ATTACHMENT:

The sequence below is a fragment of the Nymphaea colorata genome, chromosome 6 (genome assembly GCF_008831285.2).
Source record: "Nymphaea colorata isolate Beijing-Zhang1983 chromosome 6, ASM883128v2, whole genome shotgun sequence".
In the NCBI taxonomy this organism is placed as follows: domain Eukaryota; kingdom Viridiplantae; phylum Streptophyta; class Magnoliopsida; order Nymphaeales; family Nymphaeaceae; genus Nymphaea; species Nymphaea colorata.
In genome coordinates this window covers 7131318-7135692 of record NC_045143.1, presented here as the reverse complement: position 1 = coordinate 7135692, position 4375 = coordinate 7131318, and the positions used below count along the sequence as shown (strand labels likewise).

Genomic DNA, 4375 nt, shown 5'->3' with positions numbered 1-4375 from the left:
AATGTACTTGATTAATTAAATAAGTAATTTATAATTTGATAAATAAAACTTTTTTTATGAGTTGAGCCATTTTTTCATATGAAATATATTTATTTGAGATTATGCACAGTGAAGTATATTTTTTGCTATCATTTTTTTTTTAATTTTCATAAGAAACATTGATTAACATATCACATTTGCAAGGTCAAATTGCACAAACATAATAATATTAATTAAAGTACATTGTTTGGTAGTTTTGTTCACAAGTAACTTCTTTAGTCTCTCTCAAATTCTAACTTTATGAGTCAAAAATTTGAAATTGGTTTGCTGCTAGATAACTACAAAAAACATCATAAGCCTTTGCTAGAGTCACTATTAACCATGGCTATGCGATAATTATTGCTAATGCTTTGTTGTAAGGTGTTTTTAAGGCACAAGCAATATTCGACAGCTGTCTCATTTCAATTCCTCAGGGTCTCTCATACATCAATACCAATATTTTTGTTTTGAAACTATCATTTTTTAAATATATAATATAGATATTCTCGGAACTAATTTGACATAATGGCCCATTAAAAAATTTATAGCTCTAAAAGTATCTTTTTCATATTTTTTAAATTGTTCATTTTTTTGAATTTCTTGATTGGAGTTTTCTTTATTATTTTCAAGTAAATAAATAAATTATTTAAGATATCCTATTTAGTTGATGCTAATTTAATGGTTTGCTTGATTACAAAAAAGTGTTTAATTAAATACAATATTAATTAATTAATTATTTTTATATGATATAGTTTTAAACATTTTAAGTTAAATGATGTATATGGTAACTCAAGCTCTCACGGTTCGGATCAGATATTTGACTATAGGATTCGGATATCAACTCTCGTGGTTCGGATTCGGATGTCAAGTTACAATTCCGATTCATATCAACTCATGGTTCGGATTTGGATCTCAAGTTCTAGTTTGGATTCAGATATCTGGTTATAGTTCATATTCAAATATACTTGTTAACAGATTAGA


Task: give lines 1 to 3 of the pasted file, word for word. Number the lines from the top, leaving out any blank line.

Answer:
The sequence below is a fragment of the Nymphaea colorata genome, chromosome 6 (genome assembly GCF_008831285.2).
Source record: "Nymphaea colorata isolate Beijing-Zhang1983 chromosome 6, ASM883128v2, whole genome shotgun sequence".
In the NCBI taxonomy this organism is placed as follows: domain Eukaryota; kingdom Viridiplantae; phylum Streptophyta; class Magnoliopsida; order Nymphaeales; family Nymphaeaceae; genus Nymphaea; species Nymphaea colorata.